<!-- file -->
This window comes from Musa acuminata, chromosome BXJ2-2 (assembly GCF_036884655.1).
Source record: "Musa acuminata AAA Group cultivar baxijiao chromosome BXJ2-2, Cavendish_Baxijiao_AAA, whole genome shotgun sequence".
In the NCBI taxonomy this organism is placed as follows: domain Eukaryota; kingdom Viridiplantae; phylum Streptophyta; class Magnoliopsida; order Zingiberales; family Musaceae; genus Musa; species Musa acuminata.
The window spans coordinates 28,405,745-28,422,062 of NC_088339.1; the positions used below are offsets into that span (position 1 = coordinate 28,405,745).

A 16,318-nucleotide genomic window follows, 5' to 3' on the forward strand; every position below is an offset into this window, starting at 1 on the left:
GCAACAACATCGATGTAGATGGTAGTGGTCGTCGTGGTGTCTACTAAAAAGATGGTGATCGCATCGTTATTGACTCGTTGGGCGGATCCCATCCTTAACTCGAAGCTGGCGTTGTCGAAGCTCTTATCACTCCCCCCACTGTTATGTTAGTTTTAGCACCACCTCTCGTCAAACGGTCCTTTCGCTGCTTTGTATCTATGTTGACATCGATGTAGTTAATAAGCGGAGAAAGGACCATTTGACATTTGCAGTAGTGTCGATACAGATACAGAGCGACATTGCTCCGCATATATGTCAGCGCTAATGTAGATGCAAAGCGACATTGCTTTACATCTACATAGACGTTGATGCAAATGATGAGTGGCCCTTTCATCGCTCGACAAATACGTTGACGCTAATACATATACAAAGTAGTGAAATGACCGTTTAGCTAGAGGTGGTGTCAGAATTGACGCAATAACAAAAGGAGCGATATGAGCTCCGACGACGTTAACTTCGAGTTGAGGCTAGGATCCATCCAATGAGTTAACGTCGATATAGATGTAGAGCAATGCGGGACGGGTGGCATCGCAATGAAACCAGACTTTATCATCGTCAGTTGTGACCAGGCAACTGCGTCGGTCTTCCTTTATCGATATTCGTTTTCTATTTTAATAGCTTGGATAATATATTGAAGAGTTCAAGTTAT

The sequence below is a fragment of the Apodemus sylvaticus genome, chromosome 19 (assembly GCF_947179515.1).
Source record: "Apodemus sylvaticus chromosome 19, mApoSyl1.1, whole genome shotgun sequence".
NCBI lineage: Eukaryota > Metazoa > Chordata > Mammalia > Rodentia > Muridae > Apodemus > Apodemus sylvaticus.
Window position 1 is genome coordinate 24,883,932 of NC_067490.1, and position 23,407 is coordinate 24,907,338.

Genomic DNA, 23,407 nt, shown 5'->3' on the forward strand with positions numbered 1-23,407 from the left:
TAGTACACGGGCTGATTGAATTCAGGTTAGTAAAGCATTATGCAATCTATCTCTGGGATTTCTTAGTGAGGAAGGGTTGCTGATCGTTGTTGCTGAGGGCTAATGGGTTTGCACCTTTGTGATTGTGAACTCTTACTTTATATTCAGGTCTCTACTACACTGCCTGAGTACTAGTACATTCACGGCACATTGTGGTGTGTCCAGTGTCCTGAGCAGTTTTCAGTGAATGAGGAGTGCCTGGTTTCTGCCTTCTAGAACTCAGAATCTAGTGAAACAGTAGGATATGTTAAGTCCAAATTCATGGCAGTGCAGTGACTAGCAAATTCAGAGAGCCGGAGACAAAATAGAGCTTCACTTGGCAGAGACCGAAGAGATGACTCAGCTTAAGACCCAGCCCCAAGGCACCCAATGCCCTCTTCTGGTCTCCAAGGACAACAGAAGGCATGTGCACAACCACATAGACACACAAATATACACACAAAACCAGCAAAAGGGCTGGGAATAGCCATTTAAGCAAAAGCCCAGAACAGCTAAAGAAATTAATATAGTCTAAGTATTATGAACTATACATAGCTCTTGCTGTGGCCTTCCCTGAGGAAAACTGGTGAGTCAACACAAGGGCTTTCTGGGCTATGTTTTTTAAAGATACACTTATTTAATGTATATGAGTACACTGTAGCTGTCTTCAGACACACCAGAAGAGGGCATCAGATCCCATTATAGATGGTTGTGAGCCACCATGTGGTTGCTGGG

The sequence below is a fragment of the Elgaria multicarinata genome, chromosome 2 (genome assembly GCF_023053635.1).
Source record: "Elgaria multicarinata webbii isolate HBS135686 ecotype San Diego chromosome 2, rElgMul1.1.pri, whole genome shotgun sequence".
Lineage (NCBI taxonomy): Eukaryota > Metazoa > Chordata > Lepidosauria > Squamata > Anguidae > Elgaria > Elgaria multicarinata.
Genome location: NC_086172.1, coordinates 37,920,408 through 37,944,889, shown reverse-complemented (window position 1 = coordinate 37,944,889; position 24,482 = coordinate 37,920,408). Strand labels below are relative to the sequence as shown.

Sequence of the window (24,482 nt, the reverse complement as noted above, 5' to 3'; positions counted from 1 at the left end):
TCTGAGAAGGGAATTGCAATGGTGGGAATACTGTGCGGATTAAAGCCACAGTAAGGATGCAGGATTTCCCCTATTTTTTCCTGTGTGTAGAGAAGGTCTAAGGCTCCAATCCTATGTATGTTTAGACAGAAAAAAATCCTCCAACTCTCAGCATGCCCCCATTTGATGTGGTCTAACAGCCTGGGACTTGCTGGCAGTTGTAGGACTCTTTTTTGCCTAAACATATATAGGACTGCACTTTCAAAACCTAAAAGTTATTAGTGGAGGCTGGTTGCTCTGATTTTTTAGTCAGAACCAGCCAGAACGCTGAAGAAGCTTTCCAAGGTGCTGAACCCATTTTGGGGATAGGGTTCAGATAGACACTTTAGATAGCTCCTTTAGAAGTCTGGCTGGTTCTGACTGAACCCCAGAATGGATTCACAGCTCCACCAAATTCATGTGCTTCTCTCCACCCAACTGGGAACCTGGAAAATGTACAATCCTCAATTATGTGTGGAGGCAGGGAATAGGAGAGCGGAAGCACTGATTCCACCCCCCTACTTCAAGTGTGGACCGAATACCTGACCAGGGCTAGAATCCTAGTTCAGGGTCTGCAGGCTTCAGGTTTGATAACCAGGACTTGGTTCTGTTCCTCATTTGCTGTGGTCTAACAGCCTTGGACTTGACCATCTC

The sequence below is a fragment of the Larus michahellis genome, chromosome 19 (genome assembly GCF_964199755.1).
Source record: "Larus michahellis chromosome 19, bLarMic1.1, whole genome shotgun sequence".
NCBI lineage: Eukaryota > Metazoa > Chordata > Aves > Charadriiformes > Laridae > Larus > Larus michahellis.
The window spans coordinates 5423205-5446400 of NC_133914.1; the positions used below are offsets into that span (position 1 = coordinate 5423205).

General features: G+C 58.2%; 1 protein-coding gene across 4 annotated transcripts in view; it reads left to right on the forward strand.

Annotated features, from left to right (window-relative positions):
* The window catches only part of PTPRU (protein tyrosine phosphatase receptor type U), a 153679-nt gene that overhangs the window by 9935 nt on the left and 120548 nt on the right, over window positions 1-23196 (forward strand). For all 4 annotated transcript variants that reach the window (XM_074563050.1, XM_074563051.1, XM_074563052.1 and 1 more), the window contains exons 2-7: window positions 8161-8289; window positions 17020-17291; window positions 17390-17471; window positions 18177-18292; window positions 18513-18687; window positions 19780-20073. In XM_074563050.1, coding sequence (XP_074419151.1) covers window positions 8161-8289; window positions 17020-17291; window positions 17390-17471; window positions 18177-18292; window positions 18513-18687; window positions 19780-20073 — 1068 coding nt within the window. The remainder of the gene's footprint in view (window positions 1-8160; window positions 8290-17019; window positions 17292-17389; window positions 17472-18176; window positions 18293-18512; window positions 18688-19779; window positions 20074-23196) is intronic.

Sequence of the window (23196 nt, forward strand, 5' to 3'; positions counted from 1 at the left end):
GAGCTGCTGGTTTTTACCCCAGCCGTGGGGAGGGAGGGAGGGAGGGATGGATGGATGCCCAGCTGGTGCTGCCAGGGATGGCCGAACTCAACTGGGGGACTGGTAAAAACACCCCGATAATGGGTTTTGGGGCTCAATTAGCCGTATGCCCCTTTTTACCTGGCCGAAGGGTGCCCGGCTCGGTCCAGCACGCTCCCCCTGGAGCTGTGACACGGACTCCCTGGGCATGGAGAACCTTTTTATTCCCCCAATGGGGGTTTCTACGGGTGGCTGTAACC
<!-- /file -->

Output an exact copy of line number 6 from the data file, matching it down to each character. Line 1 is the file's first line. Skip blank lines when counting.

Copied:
GCAACAACATCGATGTAGATGGTAGTGGTCGTCGTGGTGTCTACTAAAAAGATGGTGATCGCATCGTTATTGACTCGTTGGGCGGATCCCATCCTTAACTCGAAGCTGGCGTTGTCGAAGCTCTTATCACTCCCCCCACTGTTATGTTAGTTTTAGCACCACCTCTCGTCAAACGGTCCTTTCGCTGCTTTGTATCTATGTTGACATCGATGTAGTTAATAAGCGGAGAAAGGACCATTTGACATTTGCAGTAGTGTCGATACAGATACAGAGCGACATTGCTCCGCATATATGTCAGCGCTAATGTAGATGCAAAGCGACATTGCTTTACATCTACATAGACGTTGATGCAAATGATGAGTGGCCCTTTCATCGCTCGACAAATACGTTGACGCTAATACATATACAAAGTAGTGAAATGACCGTTTAGCTAGAGGTGGTGTCAGAATTGACGCAATAACAAAAGGAGCGATATGAGCTCCGACGACGTTAACTTCGAGTTGAGGCTAGGATCCATCCAATGAGTTAACGTCGATATAGATGTAGAGCAATGCGGGACGGGTGGCATCGCAATGAAACCAGACTTTATCATCGTCAGTTGTGACCAGGCAACTGCGTCGGTCTTCCTTTATCGATATTCGTTTTCTATTTTAATAGCTTGGATAATATATTGAAGAGTTCAAGTTAT